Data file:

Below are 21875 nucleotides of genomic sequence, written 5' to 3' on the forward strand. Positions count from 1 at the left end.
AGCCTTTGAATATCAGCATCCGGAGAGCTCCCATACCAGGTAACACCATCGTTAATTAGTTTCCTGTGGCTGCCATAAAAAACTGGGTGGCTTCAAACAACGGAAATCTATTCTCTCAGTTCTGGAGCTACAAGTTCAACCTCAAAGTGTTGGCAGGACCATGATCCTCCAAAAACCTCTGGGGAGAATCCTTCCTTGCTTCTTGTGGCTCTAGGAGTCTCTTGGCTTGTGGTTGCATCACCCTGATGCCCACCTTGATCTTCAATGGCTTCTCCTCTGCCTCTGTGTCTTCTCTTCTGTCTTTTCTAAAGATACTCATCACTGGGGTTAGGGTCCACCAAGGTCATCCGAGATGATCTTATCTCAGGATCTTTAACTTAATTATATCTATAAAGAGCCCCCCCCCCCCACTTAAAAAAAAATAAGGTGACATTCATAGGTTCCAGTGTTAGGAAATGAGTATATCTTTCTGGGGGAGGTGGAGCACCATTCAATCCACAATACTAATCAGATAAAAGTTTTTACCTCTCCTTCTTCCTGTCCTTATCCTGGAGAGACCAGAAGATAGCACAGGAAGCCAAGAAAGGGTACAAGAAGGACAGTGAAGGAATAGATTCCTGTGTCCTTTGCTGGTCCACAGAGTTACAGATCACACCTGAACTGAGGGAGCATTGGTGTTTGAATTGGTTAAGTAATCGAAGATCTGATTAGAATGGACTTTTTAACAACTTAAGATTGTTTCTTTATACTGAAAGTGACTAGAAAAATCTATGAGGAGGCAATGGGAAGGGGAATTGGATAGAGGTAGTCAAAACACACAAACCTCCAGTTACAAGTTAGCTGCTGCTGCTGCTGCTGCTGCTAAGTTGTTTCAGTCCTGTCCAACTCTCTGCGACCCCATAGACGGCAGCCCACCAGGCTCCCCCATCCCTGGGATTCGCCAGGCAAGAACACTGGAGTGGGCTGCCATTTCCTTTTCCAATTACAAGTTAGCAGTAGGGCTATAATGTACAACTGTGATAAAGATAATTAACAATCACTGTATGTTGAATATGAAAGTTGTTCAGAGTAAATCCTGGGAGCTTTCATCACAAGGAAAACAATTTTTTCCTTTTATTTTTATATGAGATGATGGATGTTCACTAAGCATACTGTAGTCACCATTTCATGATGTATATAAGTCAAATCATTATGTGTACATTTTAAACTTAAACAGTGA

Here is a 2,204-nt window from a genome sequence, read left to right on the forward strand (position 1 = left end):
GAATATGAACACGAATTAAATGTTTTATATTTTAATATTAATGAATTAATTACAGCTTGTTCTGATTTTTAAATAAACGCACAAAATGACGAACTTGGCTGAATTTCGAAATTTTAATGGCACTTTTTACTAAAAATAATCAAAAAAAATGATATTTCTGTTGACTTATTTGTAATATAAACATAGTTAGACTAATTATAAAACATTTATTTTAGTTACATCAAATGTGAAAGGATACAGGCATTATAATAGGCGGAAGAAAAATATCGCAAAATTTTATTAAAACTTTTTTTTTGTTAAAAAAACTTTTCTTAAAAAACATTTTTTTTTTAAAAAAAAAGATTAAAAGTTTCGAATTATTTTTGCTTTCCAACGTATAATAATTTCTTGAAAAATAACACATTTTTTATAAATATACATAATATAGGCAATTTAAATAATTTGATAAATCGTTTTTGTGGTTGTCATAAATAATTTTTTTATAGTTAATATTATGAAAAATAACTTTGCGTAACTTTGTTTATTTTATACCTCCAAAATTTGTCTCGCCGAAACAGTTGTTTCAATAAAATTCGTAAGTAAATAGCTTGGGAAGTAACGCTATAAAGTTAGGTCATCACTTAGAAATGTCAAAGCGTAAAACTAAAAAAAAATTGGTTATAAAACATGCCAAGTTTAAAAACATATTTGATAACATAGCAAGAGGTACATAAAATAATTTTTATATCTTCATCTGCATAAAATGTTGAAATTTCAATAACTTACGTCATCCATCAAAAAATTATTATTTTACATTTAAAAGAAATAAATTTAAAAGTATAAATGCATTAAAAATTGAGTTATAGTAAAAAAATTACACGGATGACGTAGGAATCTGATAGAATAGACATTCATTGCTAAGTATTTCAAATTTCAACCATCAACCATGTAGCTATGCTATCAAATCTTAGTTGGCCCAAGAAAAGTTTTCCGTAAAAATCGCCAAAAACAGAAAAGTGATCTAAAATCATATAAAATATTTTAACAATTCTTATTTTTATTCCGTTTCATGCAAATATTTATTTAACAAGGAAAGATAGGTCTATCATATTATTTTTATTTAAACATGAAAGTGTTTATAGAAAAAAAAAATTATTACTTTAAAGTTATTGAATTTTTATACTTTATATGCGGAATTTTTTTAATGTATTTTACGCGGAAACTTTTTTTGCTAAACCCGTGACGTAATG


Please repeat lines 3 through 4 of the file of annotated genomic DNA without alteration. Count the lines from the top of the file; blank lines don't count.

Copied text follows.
Here is a 2,204-nt window from a genome sequence, read left to right on the forward strand (position 1 = left end):
GAATATGAACACGAATTAAATGTTTTATATTTTAATATTAATGAATTAATTACAGCTTGTTCTGATTTTTAAATAAACGCACAAAATGACGAACTTGGCTGAATTTCGAAATTTTAATGGCACTTTTTACTAAAAATAATCAAAAAAAATGATATTTCTGTTGACTTATTTGTAATATAAACATAGTTAGACTAATTATAAAACATTTATTTTAGTTACATCAAATGTGAAAGGATACAGGCATTATAATAGGCGGAAGAAAAATATCGCAAAATTTTATTAAAACTTTTTTTTTGTTAAAAAAACTTTTCTTAAAAAACATTTTTTTTTTAAAAAAAAAGATTAAAAGTTTCGAATTATTTTTGCTTTCCAACGTATAATAATTTCTTGAAAAATAACACATTTTTTATAAATATACATAATATAGGCAATTTAAATAATTTGATAAATCGTTTTTGTGGTTGTCATAAATAATTTTTTTATAGTTAATATTATGAAAAATAACTTTGCGTAACTTTGTTTATTTTATACCTCCAAAATTTGTCTCGCCGAAACAGTTGTTTCAATAAAATTCGTAAGTAAATAGCTTGGGAAGTAACGCTATAAAGTTAGGTCATCACTTAGAAATGTCAAAGCGTAAAACTAAAAAAAAATTGGTTATAAAACATGCCAAGTTTAAAAACATATTTGATAACATAGCAAGAGGTACATAAAATAATTTTTATATCTTCATCTGCATAAAATGTTGAAATTTCAATAACTTACGTCATCCATCAAAAAATTATTATTTTACATTTAAAAGAAATAAATTTAAAAGTATAAATGCATTAAAAATTGAGTTATAGTAAAAAAATTACACGGATGACGTAGGAATCTGATAGAATAGACATTCATTGCTAAGTATTTCAAATTTCAACCATCAACCATGTAGCTATGCTATCAAATCTTAGTTGGCCCAAGAAAAGTTTTCCGTAAAAATCGCCAAAAACAGAAAAGTGATCTAAAATCATATAAAATATTTTAACAATTCTTATTTTTATTCCGTTTCATGCAAATATTTATTTAACAAGGAAAGATAGGTCTATCATATTATTTTTATTTAAACATGAAAGTGTTTATAGAAAAAAAAAATTATTACTTTAAAGTTATTGAATTTTTATACTTTATATGCGGAATTTTTTTAATGTATTTTACGCGGAAACTTTTTTTGCTAAACCCGTGACGTAATG